My family and I are big fans of sports — I previously worked as an athletic trainer, and my husband was a quarterback (including professionally in Europe/arena leagues). This love of sports, and specifically football and hockey, has also trickled down to my 4-year-old, who is obsessed.
So with all that being said, the New York Times article about the CTE [brain disease associated with repeated traumatic brain injuries] risks in youth playing contact sports (especially football) really has me worried. Is there any large-scale data on this risk? Any proven risk-reduction strategies other than preventing my son from doing something he really wants to do and trying to steer his interest toward safer forms of exercise?
—Worried sports mom
Relative to when we were kids, there is a lot more concern these days about physical safety. In some cases, I believe this concern goes too far — removal of playground equipment; not allowing kids to walk three blocks home from school — but the rise in worries about head injuries is well-placed.
This is a topic I discuss at more length in The Family Firm, but, in brief, there is increasing data suggesting that repeated head trauma causes long-term brain changes. There is evidence that entry into football at a younger age is associated with higher rates of brain injury, even among a sample of people who all ended up playing professional football. Other data has shown that the highest concussion risks for high school students appear in football, girls’ soccer, and boys’ wrestling.
An important part of this new conversation is the recognition that it is not just concussions that matter. One appropriate reaction to these concerns is to improve the concussion protocols for youth sports (and all sports) to make sure people aren’t returning to the field with a concussion. But the issues go beyond concussions, as the article on CTE in the New York Times pointed out. Repeated head trauma, even if any individual event doesn’t rise to the level of a concussion, seems to be damaging.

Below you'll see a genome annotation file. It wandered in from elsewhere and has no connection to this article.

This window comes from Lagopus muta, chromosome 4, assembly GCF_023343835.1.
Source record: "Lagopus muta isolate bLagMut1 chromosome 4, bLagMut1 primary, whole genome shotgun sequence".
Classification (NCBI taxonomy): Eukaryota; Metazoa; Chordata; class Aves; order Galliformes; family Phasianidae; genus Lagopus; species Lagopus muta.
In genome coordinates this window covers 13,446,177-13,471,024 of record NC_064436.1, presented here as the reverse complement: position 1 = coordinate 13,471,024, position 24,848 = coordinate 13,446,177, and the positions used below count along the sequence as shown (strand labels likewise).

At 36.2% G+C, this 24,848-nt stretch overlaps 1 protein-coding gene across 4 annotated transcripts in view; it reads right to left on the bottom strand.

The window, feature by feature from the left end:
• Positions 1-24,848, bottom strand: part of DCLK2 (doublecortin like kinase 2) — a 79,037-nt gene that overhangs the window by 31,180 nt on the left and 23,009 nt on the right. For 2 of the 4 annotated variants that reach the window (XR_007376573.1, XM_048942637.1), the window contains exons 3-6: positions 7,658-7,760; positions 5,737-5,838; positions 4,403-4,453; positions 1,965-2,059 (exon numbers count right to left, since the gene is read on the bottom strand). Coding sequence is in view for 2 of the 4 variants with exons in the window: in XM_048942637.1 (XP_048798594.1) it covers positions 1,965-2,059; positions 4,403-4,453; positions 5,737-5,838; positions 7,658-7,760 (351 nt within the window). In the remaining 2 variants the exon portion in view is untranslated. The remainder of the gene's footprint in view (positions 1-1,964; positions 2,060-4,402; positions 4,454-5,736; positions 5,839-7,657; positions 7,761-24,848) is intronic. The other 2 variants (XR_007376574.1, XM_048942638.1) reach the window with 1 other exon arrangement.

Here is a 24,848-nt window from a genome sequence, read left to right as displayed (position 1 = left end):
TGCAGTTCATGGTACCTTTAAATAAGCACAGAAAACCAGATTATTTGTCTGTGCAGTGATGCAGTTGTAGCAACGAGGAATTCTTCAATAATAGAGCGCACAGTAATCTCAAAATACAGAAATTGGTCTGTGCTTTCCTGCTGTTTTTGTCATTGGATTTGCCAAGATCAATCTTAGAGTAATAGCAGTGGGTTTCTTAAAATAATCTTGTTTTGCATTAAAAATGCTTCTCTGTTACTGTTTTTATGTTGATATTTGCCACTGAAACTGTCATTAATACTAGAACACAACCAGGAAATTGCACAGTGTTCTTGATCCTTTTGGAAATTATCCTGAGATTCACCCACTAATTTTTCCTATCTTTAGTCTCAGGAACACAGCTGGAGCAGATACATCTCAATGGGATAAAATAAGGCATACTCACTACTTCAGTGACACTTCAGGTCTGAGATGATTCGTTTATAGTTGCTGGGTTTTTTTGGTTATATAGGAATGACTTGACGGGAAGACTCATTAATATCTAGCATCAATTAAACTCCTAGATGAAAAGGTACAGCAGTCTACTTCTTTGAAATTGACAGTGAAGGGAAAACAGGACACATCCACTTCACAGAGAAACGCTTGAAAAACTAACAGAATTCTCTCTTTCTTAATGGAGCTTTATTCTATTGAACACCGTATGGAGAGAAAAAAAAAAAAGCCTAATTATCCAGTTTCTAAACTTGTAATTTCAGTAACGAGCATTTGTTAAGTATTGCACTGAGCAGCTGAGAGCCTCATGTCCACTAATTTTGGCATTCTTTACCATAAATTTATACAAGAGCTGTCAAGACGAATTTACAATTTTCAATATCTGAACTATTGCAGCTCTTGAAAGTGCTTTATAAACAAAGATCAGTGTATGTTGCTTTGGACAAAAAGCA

There is much more that can be said on this, but if you are looking for resources, I would point you to the Concussion Legacy Foundation, co-founded by Chris Nowinski, a former Harvard football player and professional wrestler with a PhD in behavioral neuroscience from Boston University. Chris and his group have been pushing the frontiers of research and also of advocacy. In particular — and here is where we get into the practical — they’ve put together a campaign called Stop Hitting Kids in the Head, which advocates for changes in youth sports to have fewer head injuries. Their goal is to increase the age at which kids tackle in football and rugby and the age at which headers are allowed in soccer. These changes would serve to decrease the repeated head trauma that kids experience at young ages.
This is all to say: yes, there is data to suggest that there are risks to these sports (there are risks to all sports, but brain injury risks do not arise as much in things like swimming or baseball). But there is also the fact that your son wants to do them, and there is always a balance to weigh. One concrete thing you can do is look for leagues that limit tackling and heading in early years.